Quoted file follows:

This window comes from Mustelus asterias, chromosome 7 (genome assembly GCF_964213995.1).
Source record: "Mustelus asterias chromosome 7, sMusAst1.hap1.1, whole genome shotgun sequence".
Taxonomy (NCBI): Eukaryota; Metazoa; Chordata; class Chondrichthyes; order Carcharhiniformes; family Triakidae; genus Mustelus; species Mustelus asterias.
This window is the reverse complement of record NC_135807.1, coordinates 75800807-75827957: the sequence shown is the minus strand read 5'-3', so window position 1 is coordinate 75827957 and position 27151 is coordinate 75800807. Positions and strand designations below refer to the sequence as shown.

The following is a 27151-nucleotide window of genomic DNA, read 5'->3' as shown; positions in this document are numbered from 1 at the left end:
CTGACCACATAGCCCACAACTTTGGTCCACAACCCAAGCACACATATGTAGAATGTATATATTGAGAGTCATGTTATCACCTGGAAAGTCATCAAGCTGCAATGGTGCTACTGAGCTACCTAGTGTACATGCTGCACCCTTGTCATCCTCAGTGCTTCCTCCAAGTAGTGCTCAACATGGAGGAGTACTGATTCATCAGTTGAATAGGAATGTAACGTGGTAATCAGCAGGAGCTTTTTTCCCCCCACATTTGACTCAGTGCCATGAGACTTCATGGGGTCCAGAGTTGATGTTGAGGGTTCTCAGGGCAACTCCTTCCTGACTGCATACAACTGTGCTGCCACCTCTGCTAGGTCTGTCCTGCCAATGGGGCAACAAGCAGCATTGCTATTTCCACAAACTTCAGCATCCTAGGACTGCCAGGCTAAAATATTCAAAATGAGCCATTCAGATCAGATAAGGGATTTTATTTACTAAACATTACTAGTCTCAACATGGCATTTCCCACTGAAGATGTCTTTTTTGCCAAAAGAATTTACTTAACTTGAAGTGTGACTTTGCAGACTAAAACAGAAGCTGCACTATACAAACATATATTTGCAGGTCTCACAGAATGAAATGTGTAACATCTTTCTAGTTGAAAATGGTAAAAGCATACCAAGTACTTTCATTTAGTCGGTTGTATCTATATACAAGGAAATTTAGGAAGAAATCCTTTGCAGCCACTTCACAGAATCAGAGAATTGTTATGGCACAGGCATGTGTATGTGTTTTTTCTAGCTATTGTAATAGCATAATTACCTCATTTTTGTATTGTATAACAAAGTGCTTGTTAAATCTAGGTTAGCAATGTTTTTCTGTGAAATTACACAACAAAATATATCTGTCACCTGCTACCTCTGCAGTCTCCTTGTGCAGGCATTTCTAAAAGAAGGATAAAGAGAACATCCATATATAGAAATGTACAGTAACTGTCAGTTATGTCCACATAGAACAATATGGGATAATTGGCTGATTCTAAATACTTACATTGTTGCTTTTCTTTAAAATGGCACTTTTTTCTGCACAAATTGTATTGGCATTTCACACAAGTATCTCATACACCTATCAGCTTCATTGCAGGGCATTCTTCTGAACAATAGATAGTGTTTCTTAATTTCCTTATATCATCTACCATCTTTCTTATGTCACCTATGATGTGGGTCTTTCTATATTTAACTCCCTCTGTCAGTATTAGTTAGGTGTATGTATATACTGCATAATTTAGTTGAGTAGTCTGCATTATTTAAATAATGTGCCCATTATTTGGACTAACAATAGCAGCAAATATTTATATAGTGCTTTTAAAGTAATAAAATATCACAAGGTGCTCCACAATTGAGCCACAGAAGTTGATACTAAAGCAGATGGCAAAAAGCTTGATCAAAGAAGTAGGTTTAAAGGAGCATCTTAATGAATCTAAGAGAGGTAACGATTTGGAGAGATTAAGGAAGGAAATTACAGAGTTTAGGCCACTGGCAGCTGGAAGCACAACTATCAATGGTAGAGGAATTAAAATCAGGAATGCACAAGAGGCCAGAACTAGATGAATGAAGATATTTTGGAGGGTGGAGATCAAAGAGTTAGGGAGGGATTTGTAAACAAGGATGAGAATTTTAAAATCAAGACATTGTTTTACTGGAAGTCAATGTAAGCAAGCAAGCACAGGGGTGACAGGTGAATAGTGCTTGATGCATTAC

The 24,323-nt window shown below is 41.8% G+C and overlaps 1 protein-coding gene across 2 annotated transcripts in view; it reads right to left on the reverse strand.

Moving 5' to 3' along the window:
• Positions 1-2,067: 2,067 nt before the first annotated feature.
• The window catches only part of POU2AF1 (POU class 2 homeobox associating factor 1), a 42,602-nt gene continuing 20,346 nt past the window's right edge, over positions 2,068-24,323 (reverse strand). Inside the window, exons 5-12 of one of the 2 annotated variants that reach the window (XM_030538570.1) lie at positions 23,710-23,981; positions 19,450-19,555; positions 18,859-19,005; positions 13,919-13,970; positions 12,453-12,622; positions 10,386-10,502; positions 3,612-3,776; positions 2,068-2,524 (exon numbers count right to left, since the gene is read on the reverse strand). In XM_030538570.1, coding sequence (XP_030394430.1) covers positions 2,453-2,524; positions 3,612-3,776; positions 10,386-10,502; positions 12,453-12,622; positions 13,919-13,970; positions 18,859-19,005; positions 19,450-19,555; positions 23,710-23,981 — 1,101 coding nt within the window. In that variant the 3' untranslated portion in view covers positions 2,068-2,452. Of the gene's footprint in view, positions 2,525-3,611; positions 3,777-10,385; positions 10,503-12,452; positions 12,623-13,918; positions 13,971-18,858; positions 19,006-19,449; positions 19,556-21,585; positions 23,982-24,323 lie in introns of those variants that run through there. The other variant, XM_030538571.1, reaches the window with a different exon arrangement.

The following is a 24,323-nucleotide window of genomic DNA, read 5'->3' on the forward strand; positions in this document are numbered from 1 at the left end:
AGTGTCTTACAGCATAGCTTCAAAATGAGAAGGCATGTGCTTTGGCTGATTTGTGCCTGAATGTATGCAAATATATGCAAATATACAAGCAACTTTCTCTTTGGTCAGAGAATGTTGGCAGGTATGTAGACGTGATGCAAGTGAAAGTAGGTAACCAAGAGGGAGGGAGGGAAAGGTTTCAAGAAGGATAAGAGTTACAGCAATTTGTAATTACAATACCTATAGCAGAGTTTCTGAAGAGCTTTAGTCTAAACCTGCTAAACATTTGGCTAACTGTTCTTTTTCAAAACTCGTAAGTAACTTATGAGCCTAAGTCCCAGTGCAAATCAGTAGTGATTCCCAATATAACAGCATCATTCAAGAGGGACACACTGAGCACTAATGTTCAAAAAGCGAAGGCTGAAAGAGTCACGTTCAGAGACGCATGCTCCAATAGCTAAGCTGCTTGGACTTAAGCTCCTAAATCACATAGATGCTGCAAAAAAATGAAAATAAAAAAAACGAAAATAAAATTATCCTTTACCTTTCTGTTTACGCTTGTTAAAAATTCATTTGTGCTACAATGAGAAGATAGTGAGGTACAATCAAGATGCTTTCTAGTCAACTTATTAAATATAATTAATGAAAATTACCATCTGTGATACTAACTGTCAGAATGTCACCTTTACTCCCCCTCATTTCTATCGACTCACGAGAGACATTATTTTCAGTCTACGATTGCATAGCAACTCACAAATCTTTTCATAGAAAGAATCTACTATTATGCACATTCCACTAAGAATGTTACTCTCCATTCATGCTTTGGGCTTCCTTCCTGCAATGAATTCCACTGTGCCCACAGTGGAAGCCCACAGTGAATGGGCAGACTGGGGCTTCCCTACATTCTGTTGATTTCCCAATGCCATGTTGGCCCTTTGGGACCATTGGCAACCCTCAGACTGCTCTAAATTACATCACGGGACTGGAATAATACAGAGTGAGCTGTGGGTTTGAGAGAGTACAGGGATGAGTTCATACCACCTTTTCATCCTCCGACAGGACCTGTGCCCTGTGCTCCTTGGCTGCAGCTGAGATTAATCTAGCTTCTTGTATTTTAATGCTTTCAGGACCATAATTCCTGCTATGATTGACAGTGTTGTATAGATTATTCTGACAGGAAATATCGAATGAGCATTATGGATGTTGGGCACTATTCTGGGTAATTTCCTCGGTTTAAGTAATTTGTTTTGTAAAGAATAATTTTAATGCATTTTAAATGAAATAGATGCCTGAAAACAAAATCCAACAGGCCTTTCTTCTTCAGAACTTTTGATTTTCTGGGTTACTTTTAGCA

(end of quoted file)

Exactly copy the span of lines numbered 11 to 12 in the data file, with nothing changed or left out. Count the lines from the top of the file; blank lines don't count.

The following is a 24,323-nucleotide window of genomic DNA, read 5'->3' on the forward strand; positions in this document are numbered from 1 at the left end:
AGTGTCTTACAGCATAGCTTCAAAATGAGAAGGCATGTGCTTTGGCTGATTTGTGCCTGAATGTATGCAAATATATGCAAATATACAAGCAACTTTCTCTTTGGTCAGAGAATGTTGGCAGGTATGTAGACGTGATGCAAGTGAAAGTAGGTAACCAAGAGGGAGGGAGGGAAAGGTTTCAAGAAGGATAAGAGTTACAGCAATTTGTAATTACAATACCTATAGCAGAGTTTCTGAAGAGCTTTAGTCTAAACCTGCTAAACATTTGGCTAACTGTTCTTTTTCAAAACTCGTAAGTAACTTATGAGCCTAAGTCCCAGTGCAAATCAGTAGTGATTCCCAATATAACAGCATCATTCAAGAGGGACACACTGAGCACTAATGTTCAAAAAGCGAAGGCTGAAAGAGTCACGTTCAGAGACGCATGCTCCAATAGCTAAGCTGCTTGGACTTAAGCTCCTAAATCACATAGATGCTGCAAAAAAATGAAAATAAAAAAAACGAAAATAAAATTATCCTTTACCTTTCTGTTTACGCTTGTTAAAAATTCATTTGTGCTACAATGAGAAGATAGTGAGGTACAATCAAGATGCTTTCTAGTCAACTTATTAAATATAATTAATGAAAATTACCATCTGTGATACTAACTGTCAGAATGTCACCTTTACTCCCCCTCATTTCTATCGACTCACGAGAGACATTATTTTCAGTCTACGATTGCATAGCAACTCACAAATCTTTTCATAGAAAGAATCTACTATTATGCACATTCCACTAAGAATGTTACTCTCCATTCATGCTTTGGGCTTCCTTCCTGCAATGAATTCCACTGTGCCCACAGTGGAAGCCCACAGTGAATGGGCAGACTGGGGCTTCCCTACATTCTGTTGATTTCCCAATGCCATGTTGGCCCTTTGGGACCATTGGCAACCCTCAGACTGCTCTAAATTACATCACGGGACTGGAATAATACAGAGTGAGCTGTGGGTTTGAGAGAGTACAGGGATGAGTTCATACCACCTTTTCATCCTCCGACAGGACCTGTGCCCTGTGCTCCTTGGCTGCAGCTGAGATTAATCTAGCTTCTTGTATTTTAATGCTTTCAGGACCATAATTCCTGCTATGATTGACAGTGTTGTATAGATTATTCTGACAGGAAATATCGAATGAGCATTATGGATGTTGGGCACTATTCTGGGTAATTTCCTCGGTTTAAGTAATTTGTTTTGTAAAGAATAATTTTAATGCATTTTAAATGAAATAGATGCCTGAAAACAAAATCCAACAGGCCTTTCTTCTTCAGAACTTTTGATTTTCTGGGTTACTTTTAGCA